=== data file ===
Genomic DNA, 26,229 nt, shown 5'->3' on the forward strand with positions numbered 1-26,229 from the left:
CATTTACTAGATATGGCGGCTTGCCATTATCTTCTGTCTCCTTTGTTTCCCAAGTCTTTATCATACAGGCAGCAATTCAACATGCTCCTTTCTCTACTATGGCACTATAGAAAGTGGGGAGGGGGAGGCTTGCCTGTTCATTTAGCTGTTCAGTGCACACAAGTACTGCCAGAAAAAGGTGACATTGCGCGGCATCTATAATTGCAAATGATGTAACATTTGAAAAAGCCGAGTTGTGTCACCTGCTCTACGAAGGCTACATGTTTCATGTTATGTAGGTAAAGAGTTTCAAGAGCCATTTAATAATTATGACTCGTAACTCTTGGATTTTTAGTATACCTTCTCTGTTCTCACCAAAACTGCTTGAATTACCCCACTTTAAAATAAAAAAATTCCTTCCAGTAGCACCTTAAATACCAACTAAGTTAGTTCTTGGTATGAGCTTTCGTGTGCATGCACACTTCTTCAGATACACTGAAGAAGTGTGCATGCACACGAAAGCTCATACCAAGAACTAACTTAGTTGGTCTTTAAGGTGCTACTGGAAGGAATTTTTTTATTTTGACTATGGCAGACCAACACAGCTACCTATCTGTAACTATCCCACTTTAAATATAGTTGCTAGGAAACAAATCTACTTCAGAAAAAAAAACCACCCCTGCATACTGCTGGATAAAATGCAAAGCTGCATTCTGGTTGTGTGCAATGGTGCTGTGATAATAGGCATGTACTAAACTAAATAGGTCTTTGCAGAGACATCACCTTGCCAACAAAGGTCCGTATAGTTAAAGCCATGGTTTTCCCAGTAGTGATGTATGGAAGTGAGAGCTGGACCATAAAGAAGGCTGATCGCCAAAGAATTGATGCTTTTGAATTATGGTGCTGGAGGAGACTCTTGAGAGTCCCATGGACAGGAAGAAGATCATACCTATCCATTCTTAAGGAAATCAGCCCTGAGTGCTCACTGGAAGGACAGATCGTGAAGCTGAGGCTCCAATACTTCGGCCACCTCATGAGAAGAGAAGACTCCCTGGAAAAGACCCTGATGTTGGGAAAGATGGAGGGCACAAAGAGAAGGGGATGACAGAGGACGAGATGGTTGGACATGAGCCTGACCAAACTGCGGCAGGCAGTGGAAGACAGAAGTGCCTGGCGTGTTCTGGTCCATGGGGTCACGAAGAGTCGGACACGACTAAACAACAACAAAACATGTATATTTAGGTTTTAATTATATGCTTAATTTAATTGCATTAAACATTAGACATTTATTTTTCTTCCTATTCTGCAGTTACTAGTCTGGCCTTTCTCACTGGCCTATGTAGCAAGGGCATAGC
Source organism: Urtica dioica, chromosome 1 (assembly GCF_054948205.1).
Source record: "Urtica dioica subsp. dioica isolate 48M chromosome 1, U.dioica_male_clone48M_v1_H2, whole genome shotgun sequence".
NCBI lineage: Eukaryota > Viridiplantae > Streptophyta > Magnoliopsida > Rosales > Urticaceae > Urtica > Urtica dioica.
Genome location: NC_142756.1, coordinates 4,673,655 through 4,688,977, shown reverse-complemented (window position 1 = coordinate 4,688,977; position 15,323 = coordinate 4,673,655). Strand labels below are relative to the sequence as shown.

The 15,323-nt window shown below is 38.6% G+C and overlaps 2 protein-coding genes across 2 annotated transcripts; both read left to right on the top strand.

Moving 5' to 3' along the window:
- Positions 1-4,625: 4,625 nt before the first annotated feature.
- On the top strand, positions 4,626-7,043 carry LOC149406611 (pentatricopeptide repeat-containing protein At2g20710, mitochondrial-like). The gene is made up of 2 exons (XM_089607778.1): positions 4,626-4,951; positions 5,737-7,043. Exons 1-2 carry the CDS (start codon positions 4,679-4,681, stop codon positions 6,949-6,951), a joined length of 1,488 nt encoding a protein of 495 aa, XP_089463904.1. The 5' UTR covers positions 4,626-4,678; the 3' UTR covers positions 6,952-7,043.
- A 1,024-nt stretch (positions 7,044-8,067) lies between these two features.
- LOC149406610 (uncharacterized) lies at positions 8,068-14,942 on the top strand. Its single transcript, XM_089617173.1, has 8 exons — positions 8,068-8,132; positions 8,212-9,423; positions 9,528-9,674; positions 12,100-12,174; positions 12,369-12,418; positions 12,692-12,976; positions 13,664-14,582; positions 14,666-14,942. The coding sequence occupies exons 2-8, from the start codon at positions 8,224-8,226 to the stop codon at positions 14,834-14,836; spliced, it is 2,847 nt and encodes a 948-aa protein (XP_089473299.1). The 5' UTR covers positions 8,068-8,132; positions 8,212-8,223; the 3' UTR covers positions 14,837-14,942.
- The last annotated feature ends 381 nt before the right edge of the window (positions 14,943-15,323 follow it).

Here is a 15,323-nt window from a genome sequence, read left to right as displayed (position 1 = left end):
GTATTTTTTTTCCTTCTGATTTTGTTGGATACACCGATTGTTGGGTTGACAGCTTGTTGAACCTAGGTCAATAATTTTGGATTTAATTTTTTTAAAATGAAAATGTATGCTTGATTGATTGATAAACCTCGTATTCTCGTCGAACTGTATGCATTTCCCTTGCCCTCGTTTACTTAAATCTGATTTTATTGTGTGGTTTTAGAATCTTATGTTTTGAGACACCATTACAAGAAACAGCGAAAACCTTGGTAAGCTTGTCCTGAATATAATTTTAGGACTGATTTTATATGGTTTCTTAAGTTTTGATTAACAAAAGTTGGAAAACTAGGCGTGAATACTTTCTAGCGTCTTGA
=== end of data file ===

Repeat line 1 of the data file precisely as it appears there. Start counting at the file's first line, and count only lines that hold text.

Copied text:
Genomic DNA, 26,229 nt, shown 5'->3' on the forward strand with positions numbered 1-26,229 from the left: